Our Heritage, Our Stories: Democratising the UK National Collection

Hannaford, E. , Alexander, M. , Hughes, L. and Lewis, R. (2023) Our Heritage, Our Stories: Democratising the UK National Collection. Digital Humanities 2023, Graz, 10-14 Jul 2023. p. 565.

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Our Heritage, Our Stories (OHOS) is a collaboration between archivists, historians, linguists, and computer scientists from three UK institutions: the University of Glasgow, University of Manchester, and The National Archives. We aim to produce a fundamental shift in how digital content amongst communities across the UK is collected and curated; this poster outlines the project’s goals, methods, and progress, and showcases examples of new humanities research stories that will be made possible by the project. OHOSis funded by the UK Arts and Humanities Research Council, as part of the Towards a National Collection research programme (project AH/W00321X/1), and runs until 2024. With the continual diffusion of digital technologies, an ever-growing number of communities are independently gathering, creating, and curating digital materials relating to their own histories and cultures. These ‘citizen histories’ contain invaluable materials and perspectives that are not sustained by institutional collections, and which may challenge or change scholarly and societal perceptions across the humanities. This is especially true in the case of minority groups and other under-represented communities, whose cultural contributions have typically been side-lined by archival institutions in favour of ‘treasured’ material documenting mainstream populations, narratives, and linguistic varieties (Prescott / Hughes 2018). As such, community-generated digital content (CGDC) is one of the UK's prime cultural assets. However, it is currently “ critically endangered ” (Digital Preservation Coalition 2021) due to technological and organisational barriers, and has proven resistant to traditional methods of linking and integration. The diversity of formats, storage practices, and archival standards through which CGDC is maintained by communities, as well as the heterogeneity of such content, poses a significant challenge to attempts to link and synthesise this data without eroding the complexity that is central to its significance. Consequently, prior attempts to integrate CGDC into larger collections have been limited. As will be showcased in our presentation, OHOS is bringing together cutting-edge approaches from cultural heritage, humanities, and computer science to respond to this urgent challenge. Through collaboratively recognising and ratifying the importance of CGDC across a broad range of disciplines, OHOS aims to enable the inclusion of a greater diversity of materials, peoples, and stories into the UK national collection, facilitating a wider and more accurate representation of UK heritage. Working with community groups across the UK to examine how they create and curate digital content, part of our project involves developing a model of best practice for creating and managing community-generated digital content. This innovative, co-designed post-custodial model will make generating and maintaining digital content easier and more streamlined, ensuring communities are able to digitally represent their content as completely and accessibly as possible. The work underpinning this model will also inform the production of research case studies, highlighting the new digital humanities research that will be enabled by the project. OHOS is also developing a new resource that can ingest diverse CGDC into a centralised ‘observatory’, by which community collections from across the country may be explored and compared. Using Knowledge Graphs, this system will enable CGDC in a variety of formats and archival standards to be made interconnected and interoperable, while maintaining the informational richness of the original materials. These ingested materials will be further enhanced through the project’s AI pipeline, drawing on established Natural Language Processing techniques, such as Named Entity Recognition, Relation Extraction, and Entity Linking, and enhancing these approaches for use with CGDC, such as through the integration of multilingual/multidialectal linguistic resources. With the implementation of additional computational approaches, such as vector-based semantic similarity metrics, the project will establish a fresh reservoir of community-generated materials for public and academic research and extend the work of community archives beyond their localities. These investigations will be facilitated by a “generous interface” (Whitelaw 2015) for the OHOS observatory, offering a wide-ranging suite of tools for exploring and ‘remixing’ CGDC. By affording novel means of connecting and comparing this previously isolated data, fresh avenues of humanities research will be revealed, and under-represented voices and communities will be brought to the forefront of our shared UK national collection.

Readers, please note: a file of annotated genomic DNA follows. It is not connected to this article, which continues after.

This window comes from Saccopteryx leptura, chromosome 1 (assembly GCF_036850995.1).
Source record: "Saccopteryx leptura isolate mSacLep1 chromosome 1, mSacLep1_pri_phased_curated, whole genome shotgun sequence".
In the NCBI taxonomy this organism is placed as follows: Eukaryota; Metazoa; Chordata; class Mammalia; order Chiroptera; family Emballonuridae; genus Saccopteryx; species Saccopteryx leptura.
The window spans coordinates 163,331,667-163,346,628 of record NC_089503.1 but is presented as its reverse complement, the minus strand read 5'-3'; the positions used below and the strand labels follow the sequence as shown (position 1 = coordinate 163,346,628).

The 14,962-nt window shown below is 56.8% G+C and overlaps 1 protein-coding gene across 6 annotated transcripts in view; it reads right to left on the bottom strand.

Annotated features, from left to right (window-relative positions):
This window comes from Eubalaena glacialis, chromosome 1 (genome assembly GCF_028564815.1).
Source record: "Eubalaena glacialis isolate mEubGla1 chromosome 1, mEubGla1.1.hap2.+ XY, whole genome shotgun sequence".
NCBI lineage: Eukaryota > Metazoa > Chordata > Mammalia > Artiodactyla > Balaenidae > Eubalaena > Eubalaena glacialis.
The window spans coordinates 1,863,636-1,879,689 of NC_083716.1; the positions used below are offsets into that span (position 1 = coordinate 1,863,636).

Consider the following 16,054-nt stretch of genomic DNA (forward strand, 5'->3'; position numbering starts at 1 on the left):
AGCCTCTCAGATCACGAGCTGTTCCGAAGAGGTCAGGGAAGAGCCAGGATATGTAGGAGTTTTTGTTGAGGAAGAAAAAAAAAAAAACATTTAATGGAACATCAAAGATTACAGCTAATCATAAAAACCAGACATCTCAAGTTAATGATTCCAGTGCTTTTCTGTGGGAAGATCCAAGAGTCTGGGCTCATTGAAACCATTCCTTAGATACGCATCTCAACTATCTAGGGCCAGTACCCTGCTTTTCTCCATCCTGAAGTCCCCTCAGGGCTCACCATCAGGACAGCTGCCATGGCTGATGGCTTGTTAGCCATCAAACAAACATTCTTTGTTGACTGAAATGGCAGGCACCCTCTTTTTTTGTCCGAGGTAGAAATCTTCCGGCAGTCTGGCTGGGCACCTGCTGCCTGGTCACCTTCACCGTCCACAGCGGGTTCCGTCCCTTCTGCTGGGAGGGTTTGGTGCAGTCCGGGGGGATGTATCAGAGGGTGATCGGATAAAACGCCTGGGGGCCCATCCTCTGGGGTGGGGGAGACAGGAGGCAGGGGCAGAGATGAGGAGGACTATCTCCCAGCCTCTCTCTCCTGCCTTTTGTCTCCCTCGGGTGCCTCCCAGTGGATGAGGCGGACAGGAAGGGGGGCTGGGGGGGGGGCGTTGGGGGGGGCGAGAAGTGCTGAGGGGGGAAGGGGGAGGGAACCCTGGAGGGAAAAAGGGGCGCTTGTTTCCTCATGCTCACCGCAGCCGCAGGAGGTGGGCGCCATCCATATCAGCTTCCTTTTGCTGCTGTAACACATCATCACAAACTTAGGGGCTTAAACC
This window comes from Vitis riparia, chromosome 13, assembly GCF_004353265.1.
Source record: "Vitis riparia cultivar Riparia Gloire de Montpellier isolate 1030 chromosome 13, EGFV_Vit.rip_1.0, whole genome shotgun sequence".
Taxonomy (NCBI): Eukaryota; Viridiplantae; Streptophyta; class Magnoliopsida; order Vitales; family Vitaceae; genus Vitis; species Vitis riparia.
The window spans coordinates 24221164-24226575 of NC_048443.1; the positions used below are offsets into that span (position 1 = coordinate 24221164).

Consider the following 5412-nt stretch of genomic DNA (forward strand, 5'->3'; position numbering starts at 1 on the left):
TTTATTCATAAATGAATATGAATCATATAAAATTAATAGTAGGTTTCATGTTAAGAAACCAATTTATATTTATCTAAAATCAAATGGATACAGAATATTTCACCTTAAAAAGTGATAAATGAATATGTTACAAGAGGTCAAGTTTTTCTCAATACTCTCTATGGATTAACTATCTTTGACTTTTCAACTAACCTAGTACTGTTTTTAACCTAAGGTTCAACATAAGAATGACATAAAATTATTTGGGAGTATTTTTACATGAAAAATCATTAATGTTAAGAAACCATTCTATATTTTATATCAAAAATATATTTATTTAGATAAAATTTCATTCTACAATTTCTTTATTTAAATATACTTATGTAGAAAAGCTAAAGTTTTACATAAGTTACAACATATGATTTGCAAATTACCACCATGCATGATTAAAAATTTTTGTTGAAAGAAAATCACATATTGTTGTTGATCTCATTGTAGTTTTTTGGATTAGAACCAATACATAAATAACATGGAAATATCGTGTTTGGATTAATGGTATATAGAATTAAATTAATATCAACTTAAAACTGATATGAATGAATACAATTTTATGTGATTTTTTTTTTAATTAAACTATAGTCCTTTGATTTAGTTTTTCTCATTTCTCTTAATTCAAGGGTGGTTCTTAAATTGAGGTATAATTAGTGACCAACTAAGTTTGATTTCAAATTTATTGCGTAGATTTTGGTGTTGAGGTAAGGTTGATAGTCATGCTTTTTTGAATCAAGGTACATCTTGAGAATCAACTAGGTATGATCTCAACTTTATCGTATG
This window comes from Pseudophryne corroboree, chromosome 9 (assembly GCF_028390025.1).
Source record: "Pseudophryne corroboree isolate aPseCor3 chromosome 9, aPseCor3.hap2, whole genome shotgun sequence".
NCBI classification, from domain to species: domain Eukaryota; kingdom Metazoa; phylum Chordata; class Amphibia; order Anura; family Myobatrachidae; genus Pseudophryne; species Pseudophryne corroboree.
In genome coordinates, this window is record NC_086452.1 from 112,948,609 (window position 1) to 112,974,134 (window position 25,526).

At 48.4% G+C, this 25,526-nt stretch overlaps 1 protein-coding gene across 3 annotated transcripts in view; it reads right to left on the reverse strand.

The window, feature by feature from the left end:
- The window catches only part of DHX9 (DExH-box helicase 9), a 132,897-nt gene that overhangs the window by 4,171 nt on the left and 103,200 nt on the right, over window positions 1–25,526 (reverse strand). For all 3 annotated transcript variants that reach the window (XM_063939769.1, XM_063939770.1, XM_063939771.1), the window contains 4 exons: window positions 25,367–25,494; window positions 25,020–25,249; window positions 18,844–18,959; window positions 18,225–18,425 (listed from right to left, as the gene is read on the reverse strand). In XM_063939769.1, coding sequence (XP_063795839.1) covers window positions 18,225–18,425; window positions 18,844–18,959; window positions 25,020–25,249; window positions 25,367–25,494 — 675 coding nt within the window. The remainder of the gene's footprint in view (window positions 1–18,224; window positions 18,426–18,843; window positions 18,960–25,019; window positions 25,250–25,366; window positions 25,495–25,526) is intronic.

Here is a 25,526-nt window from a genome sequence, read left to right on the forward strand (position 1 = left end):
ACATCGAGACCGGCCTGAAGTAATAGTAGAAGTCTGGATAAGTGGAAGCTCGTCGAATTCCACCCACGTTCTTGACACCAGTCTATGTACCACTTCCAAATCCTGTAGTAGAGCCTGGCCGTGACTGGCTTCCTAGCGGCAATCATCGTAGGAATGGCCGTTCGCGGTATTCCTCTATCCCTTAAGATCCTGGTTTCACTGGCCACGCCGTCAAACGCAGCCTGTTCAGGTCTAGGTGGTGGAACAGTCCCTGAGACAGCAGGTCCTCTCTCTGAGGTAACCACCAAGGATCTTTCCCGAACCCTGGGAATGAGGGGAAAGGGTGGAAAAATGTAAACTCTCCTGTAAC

Item Type:Conference or Workshop Item
Glasgow Author(s) Enlighten ID:Hughes, Professor Lorna and Hannaford, Dr Ewan and Alexander, Professor Marc and Lewis, Ms Rhiannon
Authors: Hannaford, E., Alexander, M., Hughes, L., and Lewis, R.
Subjects:D History General and Old World > D History (General)
D History General and Old World > DA Great Britain
Z Bibliography. Library Science. Information Resources > Z665 Library Science. Information Science
College/School:College of Arts & Humanities > School of Critical Studies > English Language and Linguistics
College of Arts & Humanities > School of Humanities > Information Studies
Research Centre:Mazumdar-Shaw Advanced Research Centre (ARC) > Creative Economies and Cultural Transformation
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Project CodeAward NoProject NamePrincipal InvestigatorFunder's NameFunder RefLead Dept
312143Our Heritage, Our Stories: Linking and searching community-generated digital content to develop the people's national collectionLorna HughesArts and Humanities Research Council (AHRC)AH/W00321X/1Arts - Information Studies